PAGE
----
The reveal of Google Lens at I/O was one of the most exciting moments of the developer conference, with the tool promising to be a new type of visual browser identifying the world around users and giving them easy access to a web of information and context.
I’ve gotten to take a look at a beta of Lens on the Pixel 2 XL and it’s clear that we’re a long way from realizing its true utility. That’s perfectly fine; there are very rarely massive leaps in tech capability, and computer vision-powered identification has always struggled in conditions that are less than ideal. The issue is that Google is selling a computer vision tool without a ton of consumer use as a fairly significant selling point of its flagship device.
Lens has a lot of potential, but it’s going to take time, and it’s not immediately clear why Google rushed this one out of the gate. Assistant obviously hasn’t been perfect since launch, there’s still a lot it can’t do, but users are able to determine the queries it is helpful with and move on from there. It’s harder to take this approach with Lens, which further isolates the ideal conditions it needs in order to function as intended.
In the few days I’ve had access to Lens (currently available in the Google Photos app, coming later to the camera), it hasn’t proven itself an indispensable feature by any means, but with more fine-tuning it’s clear that Google’s efforts to inject machine learning into user-friendly processes are going to lead to some very important advances in how we interact with the world digitally.
Google’s approach at launch really doesn’t seem to be as much about discovery as it is simply touting that the Pixel 2 can come to the same realizations with AI as we can. When taken in the grand scheme of things, this is amazing, but… it isn’t all that useful.
When it came to Lens identifying things like albums or books, the tool operated at a similar level to Amazon’s visual search inside its native mobile app, which already does so in a live capacity, a feature Google will not be launching with on the Pixel 2. Even the “Now Playing” feature was generally only able to identify songs that were fairly obvious, negating the clear use case of tools like Shazam in the first place — to discover those hidden gem songs at the tip of your tongue.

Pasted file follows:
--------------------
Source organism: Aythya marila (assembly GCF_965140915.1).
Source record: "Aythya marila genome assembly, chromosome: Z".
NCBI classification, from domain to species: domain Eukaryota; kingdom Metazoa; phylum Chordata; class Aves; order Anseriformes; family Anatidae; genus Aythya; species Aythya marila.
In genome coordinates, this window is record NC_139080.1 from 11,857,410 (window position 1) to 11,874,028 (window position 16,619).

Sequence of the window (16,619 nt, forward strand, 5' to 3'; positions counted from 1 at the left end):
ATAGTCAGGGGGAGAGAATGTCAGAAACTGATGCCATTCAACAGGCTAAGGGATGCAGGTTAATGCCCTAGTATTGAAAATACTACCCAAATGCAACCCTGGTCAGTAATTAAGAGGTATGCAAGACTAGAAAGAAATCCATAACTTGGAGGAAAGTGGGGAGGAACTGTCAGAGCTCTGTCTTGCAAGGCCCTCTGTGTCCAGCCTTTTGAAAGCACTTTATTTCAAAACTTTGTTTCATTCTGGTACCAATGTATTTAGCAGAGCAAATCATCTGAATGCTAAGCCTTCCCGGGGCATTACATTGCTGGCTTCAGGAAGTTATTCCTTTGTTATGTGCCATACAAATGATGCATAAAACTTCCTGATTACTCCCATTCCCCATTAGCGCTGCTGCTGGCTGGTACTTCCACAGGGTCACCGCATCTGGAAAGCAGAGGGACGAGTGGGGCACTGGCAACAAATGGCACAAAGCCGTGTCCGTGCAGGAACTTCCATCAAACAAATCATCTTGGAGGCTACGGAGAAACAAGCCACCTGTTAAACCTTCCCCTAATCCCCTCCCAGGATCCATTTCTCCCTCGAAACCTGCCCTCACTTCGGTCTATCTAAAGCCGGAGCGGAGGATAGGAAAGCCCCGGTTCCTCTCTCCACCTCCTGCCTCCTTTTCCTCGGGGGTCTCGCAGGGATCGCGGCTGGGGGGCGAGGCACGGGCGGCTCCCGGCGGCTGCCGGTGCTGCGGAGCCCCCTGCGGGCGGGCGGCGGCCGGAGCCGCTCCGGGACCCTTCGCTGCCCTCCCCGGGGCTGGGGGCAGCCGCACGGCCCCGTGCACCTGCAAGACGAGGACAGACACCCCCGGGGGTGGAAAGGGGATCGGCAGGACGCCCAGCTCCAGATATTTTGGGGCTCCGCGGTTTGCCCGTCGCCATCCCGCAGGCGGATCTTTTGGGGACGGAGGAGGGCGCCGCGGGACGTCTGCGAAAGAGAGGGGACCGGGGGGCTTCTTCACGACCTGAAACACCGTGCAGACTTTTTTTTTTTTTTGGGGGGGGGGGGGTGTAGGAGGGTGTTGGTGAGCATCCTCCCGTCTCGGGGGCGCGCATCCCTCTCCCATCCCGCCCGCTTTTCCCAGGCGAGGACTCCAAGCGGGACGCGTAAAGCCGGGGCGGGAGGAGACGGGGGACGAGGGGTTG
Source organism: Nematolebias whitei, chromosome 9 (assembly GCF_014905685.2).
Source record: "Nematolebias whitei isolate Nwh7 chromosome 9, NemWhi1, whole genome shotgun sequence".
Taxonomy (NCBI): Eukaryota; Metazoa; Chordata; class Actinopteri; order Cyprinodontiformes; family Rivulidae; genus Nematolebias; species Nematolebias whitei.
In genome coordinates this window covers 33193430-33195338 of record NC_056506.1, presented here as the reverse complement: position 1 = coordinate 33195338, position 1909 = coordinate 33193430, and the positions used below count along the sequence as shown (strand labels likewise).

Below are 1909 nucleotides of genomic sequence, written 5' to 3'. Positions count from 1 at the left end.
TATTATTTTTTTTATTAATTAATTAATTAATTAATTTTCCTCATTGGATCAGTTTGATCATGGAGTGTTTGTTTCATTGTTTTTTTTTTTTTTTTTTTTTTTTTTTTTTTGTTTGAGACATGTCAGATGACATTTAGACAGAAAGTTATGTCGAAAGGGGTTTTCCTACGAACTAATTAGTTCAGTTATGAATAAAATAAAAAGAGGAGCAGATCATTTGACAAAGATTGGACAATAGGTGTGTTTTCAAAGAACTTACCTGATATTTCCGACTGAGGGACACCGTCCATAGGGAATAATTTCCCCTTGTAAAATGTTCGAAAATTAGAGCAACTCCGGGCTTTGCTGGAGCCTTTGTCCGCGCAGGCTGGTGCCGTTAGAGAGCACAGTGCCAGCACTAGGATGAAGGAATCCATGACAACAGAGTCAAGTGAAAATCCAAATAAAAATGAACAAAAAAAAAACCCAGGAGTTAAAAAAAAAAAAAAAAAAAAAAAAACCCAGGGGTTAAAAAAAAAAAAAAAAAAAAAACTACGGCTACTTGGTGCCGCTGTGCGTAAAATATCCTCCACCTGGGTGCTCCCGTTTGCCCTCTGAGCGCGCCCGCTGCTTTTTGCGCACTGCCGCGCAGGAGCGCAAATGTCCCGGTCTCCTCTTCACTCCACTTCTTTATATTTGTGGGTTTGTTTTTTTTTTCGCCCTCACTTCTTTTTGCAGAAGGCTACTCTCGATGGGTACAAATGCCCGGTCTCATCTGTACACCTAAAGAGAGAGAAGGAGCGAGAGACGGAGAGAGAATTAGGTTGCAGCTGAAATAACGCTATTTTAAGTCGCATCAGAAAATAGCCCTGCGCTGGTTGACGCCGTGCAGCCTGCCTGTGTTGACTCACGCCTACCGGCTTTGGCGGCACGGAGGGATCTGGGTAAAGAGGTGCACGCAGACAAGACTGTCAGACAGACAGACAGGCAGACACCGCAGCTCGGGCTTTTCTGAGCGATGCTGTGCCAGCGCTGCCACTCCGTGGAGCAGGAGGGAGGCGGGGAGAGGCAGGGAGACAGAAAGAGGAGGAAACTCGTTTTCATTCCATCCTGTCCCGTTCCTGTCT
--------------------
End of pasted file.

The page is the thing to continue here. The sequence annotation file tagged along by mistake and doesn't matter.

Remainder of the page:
While smartphone platforms like ARKit and ARCore would make it seem like we’re closing in on some really awesome AR use cases, the fact is that efficiently finding a stable plane to balance digital objects on or sensing the geometry of an area is small potatoes compared to actually garnering meaningful data as to what’s in view. Lens showcases just how far we have to go before users get utility out of some of these features.
Right now AI-powered assistants are largely defined by what they stumble at. Siri is the product of what it can’t do as much as what it can. It’s a foregone conclusion that the favorite answer of Google Home and Amazon Echo is “Hmm I didn’t quite get that,” but we expect them to be fairly dumb. When it comes to Lens this is no different. The fact is that the payoff for Google intimately integrating AI tools into our lives won’t be immediate. For a long, long while it’s going to feel fairly gimmicky. The issue is that Google doesn’t seem to be doing much to contain expectations on what they can and can’t deliver, they’re happy to convince you that the future is built into its latest flagship phone, albeit a future in beta.
There are a lot of good reasons to go for the Pixel 2, most of which are the camera, but Lens shouldn’t be part of the consideration. It’s a future bet that’s got a long road ahead of it.